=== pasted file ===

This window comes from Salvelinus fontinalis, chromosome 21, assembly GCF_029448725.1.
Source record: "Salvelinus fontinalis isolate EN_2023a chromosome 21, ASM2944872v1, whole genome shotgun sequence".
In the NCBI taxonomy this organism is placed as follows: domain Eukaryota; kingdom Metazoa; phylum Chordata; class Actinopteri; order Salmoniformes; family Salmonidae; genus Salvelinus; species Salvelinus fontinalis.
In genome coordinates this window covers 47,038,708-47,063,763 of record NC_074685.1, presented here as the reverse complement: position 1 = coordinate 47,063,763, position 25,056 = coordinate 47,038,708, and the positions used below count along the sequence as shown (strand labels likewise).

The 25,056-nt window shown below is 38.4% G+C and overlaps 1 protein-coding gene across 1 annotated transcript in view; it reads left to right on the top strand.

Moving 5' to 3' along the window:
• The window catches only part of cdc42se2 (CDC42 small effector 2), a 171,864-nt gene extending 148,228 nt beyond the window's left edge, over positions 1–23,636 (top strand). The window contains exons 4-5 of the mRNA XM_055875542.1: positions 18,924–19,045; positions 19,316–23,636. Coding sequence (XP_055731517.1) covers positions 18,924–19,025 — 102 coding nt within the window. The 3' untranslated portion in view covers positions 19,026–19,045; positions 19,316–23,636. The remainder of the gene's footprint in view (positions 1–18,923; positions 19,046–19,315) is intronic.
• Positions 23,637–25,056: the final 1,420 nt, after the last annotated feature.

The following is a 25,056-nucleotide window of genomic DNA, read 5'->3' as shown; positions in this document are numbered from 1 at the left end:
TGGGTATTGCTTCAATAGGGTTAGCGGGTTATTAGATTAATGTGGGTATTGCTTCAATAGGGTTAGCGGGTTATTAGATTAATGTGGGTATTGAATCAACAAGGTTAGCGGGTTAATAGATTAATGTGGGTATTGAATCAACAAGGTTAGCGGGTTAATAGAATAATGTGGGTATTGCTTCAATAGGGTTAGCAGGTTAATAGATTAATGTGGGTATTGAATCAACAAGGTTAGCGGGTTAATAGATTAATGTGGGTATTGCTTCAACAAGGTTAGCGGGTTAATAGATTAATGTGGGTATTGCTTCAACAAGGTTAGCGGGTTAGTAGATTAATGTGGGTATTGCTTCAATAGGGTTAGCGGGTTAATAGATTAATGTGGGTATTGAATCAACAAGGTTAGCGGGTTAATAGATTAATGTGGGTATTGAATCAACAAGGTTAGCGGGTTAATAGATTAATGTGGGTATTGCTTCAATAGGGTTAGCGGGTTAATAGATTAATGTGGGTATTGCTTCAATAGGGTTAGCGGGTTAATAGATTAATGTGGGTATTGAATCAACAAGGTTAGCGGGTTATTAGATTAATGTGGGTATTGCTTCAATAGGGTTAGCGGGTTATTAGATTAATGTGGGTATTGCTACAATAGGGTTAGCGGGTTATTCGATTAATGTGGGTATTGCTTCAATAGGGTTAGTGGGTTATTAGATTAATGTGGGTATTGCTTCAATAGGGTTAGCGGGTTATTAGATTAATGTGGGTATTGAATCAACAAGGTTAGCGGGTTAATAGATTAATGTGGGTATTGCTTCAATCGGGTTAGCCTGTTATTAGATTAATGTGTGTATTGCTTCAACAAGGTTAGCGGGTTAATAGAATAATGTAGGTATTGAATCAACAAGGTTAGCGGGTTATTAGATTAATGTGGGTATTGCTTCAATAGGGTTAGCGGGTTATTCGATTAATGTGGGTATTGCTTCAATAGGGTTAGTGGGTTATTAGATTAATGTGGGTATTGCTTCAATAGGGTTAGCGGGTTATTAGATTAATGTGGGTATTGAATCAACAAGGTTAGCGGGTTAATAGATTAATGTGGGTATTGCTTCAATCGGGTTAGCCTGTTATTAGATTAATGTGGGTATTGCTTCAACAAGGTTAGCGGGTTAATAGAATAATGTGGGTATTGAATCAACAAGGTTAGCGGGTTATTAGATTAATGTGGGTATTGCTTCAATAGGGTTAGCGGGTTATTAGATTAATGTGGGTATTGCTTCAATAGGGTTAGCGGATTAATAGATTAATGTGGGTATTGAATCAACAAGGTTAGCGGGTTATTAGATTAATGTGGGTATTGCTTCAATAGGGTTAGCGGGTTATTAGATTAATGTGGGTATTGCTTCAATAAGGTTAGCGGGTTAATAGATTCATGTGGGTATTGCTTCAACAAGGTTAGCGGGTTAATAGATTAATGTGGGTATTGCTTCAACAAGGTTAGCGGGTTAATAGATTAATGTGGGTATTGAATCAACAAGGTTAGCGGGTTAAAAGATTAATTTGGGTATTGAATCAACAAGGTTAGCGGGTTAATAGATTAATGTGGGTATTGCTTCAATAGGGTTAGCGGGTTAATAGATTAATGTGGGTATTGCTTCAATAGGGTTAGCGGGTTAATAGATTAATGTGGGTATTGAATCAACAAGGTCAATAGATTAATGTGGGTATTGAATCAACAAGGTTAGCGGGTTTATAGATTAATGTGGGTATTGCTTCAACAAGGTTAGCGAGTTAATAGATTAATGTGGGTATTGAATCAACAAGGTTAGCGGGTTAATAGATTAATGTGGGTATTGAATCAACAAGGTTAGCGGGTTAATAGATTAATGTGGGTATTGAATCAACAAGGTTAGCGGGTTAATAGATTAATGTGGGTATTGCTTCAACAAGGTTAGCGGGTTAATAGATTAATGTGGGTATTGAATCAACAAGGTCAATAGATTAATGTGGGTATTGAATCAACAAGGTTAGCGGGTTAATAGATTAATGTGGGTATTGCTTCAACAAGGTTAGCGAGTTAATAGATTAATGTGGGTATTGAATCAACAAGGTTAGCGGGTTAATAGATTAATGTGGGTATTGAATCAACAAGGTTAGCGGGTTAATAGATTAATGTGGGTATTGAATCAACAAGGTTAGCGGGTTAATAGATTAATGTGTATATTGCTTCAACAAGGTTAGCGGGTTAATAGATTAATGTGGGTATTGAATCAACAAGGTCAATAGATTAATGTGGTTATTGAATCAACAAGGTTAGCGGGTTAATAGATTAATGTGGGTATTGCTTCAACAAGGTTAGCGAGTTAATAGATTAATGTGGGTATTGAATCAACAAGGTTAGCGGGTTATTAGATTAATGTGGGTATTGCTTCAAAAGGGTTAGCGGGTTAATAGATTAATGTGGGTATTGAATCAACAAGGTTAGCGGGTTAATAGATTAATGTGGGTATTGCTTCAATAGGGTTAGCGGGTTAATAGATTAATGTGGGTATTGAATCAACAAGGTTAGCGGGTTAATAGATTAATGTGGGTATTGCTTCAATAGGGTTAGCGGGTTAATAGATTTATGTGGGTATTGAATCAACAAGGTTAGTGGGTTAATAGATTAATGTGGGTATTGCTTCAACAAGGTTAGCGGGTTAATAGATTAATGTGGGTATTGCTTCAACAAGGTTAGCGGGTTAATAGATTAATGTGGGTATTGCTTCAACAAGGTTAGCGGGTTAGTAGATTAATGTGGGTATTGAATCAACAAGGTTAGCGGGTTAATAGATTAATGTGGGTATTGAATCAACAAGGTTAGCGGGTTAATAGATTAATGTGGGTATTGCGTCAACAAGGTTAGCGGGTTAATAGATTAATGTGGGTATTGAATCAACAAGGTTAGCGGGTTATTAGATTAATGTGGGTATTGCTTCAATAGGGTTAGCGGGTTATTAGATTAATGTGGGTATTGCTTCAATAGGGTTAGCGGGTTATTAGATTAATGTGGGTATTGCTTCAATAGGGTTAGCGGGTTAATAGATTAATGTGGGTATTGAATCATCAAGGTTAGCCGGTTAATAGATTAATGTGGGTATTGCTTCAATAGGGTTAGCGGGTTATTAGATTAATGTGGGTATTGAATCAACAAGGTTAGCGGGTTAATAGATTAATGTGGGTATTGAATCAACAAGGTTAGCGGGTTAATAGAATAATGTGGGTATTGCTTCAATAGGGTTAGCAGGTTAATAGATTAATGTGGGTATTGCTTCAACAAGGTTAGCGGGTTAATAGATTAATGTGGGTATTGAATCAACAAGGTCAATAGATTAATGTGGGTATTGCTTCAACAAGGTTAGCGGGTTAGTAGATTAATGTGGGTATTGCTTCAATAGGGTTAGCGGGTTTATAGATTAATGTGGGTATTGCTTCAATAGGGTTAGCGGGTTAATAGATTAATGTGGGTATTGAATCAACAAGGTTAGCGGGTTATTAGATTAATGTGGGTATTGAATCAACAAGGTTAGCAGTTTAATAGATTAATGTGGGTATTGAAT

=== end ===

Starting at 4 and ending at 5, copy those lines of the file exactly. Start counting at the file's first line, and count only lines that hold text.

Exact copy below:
In genome coordinates this window covers 47,038,708-47,063,763 of record NC_074685.1, presented here as the reverse complement: position 1 = coordinate 47,063,763, position 25,056 = coordinate 47,038,708, and the positions used below count along the sequence as shown (strand labels likewise).

The 25,056-nt window shown below is 38.4% G+C and overlaps 1 protein-coding gene across 1 annotated transcript in view; it reads left to right on the top strand.